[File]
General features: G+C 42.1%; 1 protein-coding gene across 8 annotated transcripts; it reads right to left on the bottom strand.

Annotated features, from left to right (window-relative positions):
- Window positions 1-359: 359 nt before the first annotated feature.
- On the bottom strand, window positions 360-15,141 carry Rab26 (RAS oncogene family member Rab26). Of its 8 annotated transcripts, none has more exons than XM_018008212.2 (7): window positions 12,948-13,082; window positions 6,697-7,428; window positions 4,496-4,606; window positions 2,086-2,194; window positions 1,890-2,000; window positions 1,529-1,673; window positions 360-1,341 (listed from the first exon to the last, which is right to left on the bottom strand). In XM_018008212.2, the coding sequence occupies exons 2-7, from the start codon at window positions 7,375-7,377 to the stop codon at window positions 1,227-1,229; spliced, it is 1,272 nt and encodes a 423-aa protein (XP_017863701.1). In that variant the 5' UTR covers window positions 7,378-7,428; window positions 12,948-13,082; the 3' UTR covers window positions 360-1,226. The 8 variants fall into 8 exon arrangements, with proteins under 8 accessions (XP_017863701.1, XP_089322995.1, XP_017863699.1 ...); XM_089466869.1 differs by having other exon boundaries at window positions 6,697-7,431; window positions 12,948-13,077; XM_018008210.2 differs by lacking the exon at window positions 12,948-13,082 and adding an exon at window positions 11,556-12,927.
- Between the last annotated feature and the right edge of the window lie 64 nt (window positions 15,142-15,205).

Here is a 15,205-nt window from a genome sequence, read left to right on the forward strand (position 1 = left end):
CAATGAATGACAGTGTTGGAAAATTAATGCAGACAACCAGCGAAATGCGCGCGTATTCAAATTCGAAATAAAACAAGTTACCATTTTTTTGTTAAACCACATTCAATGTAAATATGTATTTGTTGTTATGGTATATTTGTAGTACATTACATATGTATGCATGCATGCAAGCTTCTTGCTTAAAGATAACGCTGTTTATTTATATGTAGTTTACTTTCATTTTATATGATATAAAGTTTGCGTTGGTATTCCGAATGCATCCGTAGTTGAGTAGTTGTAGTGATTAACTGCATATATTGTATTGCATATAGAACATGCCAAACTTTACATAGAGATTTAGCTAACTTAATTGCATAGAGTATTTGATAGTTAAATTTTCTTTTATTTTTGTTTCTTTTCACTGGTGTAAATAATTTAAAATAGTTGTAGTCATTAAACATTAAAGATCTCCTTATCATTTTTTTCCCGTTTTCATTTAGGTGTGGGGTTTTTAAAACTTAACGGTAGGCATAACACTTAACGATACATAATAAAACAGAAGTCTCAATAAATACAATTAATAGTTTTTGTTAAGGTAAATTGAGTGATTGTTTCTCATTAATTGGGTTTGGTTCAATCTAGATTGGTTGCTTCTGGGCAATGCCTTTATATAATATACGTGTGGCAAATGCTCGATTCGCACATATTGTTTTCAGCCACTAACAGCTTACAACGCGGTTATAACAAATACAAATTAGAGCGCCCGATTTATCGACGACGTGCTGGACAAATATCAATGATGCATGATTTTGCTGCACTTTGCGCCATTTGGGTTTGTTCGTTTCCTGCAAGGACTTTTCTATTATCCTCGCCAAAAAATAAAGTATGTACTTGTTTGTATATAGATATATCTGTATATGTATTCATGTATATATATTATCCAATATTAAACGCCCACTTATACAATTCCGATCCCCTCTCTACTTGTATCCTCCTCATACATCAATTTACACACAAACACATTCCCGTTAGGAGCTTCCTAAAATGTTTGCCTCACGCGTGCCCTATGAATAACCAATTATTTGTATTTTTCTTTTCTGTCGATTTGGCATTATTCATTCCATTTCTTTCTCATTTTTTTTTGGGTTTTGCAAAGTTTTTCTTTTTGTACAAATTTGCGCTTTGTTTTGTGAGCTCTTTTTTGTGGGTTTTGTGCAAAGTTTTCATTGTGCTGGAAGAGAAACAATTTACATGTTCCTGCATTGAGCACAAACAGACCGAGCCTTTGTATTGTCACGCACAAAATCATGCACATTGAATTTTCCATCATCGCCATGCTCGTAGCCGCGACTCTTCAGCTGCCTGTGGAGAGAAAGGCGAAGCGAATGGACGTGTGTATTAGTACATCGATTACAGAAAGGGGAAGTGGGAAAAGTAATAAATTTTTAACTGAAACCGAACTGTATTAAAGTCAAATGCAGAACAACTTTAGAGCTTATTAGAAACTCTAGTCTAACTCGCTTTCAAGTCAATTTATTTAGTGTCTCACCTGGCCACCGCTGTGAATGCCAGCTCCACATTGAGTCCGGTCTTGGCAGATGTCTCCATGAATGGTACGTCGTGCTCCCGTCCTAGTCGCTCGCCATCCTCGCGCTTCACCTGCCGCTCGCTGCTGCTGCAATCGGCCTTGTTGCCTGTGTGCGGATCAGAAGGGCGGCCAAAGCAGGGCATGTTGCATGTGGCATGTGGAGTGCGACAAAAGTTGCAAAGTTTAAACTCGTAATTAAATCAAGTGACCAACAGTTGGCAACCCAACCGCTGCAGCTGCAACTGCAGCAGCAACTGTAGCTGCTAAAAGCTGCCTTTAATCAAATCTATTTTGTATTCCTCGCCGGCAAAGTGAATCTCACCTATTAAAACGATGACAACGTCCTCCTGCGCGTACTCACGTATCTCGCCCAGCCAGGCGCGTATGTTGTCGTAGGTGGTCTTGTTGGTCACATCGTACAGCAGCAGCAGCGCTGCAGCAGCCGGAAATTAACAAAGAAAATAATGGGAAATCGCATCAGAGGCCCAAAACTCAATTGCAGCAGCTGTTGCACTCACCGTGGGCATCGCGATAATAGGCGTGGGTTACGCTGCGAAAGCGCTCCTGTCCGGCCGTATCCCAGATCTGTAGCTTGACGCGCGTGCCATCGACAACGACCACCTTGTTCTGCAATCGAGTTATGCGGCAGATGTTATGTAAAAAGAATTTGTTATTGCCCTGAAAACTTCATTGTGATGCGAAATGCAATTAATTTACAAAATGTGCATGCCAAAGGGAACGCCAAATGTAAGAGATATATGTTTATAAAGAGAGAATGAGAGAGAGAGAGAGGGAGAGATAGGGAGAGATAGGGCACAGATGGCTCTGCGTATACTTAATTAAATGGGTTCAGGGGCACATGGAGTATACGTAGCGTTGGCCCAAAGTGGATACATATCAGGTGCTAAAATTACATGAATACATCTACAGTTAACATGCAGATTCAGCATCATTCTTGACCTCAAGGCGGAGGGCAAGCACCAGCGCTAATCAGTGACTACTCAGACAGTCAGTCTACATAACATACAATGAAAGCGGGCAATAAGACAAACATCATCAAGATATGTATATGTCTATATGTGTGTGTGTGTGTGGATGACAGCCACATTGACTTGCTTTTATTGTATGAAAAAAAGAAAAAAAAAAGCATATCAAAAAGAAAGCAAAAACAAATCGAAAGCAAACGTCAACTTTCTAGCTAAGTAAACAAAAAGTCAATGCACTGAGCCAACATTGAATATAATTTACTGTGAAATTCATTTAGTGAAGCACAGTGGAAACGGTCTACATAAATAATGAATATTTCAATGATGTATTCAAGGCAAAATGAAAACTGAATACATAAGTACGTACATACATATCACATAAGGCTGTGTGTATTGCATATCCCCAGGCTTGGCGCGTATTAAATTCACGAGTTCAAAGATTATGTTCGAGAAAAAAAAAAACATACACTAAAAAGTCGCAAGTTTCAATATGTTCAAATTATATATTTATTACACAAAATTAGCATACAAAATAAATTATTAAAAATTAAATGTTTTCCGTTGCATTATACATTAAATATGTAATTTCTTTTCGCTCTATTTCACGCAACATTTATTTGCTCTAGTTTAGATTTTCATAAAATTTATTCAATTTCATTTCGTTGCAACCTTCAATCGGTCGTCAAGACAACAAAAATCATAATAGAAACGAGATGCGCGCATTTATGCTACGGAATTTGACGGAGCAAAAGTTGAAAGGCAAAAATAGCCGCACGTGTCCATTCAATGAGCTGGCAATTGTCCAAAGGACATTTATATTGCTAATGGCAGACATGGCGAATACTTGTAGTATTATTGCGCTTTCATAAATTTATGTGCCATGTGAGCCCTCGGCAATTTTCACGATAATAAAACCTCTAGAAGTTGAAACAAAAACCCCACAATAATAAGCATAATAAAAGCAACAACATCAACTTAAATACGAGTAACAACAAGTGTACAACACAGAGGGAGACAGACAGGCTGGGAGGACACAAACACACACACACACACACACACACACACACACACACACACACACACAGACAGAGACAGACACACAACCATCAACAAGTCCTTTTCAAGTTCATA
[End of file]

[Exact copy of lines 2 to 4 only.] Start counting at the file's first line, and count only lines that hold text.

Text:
Annotated features, from left to right (window-relative positions):
- Window positions 1-359: 359 nt before the first annotated feature.
- On the bottom strand, window positions 360-15,141 carry Rab26 (RAS oncogene family member Rab26). Of its 8 annotated transcripts, none has more exons than XM_018008212.2 (7): window positions 12,948-13,082; window positions 6,697-7,428; window positions 4,496-4,606; window positions 2,086-2,194; window positions 1,890-2,000; window positions 1,529-1,673; window positions 360-1,341 (listed from the first exon to the last, which is right to left on the bottom strand). In XM_018008212.2, the coding sequence occupies exons 2-7, from the start codon at window positions 7,375-7,377 to the stop codon at window positions 1,227-1,229; spliced, it is 1,272 nt and encodes a 423-aa protein (XP_017863701.1). In that variant the 5' UTR covers window positions 7,378-7,428; window positions 12,948-13,082; the 3' UTR covers window positions 360-1,226. The 8 variants fall into 8 exon arrangements, with proteins under 8 accessions (XP_017863701.1, XP_089322995.1, XP_017863699.1 ...); XM_089466869.1 differs by having other exon boundaries at window positions 6,697-7,431; window positions 12,948-13,077; XM_018008210.2 differs by lacking the exon at window positions 12,948-13,082 and adding an exon at window positions 11,556-12,927.